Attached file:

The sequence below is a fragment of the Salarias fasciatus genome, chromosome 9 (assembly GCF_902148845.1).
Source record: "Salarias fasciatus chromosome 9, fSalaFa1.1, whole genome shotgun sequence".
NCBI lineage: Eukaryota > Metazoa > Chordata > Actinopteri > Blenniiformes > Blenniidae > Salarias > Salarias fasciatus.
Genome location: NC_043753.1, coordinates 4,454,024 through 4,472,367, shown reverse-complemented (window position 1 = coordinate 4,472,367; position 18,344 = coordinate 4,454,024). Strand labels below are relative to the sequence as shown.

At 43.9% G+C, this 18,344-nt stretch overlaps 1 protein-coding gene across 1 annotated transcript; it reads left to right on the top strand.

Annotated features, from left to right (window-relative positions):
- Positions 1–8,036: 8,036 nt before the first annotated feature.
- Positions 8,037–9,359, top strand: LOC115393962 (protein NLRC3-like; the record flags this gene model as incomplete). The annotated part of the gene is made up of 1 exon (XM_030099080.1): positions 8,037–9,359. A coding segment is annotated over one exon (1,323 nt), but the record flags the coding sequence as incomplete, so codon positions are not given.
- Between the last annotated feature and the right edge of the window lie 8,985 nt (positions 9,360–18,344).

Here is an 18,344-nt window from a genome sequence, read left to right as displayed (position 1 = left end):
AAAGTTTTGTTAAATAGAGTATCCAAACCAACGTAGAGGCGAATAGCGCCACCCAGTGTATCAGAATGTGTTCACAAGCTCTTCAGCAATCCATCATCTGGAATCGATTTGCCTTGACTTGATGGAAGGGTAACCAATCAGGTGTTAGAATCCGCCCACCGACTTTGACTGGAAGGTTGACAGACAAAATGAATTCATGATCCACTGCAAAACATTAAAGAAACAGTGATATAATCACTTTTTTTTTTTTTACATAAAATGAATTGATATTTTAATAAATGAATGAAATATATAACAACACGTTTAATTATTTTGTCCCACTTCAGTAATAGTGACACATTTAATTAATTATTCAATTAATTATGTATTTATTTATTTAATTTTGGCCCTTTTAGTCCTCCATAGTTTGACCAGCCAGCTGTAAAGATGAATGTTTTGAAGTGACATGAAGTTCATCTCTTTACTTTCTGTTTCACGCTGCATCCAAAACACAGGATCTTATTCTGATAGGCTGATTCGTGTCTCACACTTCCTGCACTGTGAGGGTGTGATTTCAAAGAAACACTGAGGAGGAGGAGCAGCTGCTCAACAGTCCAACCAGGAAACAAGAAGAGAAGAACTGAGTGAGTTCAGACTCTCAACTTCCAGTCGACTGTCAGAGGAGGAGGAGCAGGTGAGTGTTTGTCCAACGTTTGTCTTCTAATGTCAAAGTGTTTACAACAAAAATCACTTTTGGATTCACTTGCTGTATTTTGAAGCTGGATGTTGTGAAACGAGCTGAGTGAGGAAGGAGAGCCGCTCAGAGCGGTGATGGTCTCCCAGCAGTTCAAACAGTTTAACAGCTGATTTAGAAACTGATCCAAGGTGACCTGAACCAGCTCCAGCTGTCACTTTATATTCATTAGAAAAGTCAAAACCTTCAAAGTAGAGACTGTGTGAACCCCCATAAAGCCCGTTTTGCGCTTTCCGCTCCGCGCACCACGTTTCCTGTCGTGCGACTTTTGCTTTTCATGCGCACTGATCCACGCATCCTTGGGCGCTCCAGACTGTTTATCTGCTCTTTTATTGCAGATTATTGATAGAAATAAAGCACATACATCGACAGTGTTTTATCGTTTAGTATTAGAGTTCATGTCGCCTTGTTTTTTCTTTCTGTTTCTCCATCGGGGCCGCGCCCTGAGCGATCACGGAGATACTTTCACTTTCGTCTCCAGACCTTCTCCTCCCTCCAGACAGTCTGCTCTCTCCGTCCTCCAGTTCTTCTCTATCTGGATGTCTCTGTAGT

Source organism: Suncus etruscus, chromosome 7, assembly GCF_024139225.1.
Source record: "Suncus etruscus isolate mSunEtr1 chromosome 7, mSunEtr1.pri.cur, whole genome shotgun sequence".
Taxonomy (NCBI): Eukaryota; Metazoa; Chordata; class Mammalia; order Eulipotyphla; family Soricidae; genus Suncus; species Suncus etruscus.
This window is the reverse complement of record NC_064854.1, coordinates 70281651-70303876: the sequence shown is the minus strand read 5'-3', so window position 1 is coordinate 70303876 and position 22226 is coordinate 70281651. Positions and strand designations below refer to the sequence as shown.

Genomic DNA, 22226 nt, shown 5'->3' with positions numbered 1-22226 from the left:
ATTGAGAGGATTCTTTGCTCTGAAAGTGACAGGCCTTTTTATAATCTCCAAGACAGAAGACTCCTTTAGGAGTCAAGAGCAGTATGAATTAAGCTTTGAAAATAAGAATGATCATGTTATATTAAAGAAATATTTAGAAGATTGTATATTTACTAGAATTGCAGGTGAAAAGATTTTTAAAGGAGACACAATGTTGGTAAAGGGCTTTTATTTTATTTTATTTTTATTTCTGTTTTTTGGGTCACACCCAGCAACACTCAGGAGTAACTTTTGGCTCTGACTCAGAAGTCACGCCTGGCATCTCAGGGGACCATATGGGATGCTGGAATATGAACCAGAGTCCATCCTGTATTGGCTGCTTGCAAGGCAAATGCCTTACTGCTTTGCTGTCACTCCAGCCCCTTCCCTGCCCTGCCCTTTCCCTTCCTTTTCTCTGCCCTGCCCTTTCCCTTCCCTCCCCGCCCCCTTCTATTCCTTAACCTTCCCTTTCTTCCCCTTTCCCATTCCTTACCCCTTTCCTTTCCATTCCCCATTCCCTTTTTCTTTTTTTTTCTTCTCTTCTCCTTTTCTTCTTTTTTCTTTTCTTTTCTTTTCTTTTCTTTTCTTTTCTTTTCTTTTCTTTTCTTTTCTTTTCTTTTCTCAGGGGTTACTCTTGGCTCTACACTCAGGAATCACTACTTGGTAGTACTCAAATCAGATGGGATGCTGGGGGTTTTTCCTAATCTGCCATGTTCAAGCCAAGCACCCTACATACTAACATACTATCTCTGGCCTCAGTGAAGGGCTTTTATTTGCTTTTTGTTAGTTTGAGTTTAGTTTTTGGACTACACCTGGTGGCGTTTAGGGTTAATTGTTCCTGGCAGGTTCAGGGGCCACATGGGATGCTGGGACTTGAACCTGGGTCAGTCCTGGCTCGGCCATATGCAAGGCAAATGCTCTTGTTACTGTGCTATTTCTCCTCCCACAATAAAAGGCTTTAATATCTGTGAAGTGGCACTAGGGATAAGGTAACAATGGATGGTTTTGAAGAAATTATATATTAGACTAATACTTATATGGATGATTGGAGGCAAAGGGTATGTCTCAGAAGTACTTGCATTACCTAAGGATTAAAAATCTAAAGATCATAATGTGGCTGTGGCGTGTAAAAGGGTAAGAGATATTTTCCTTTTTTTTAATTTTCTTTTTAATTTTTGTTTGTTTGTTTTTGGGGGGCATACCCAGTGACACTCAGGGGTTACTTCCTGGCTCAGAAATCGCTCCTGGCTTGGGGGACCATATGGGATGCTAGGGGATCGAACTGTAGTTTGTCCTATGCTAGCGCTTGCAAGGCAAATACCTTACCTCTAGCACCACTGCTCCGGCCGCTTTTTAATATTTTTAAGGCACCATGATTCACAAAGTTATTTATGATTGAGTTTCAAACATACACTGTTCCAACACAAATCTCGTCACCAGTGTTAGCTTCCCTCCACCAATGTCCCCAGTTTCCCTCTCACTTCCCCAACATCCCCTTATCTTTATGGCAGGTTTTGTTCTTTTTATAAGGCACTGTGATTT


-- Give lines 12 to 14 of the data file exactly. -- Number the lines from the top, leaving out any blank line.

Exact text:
Source organism: Suncus etruscus, chromosome 7, assembly GCF_024139225.1.
Source record: "Suncus etruscus isolate mSunEtr1 chromosome 7, mSunEtr1.pri.cur, whole genome shotgun sequence".
Taxonomy (NCBI): Eukaryota; Metazoa; Chordata; class Mammalia; order Eulipotyphla; family Soricidae; genus Suncus; species Suncus etruscus.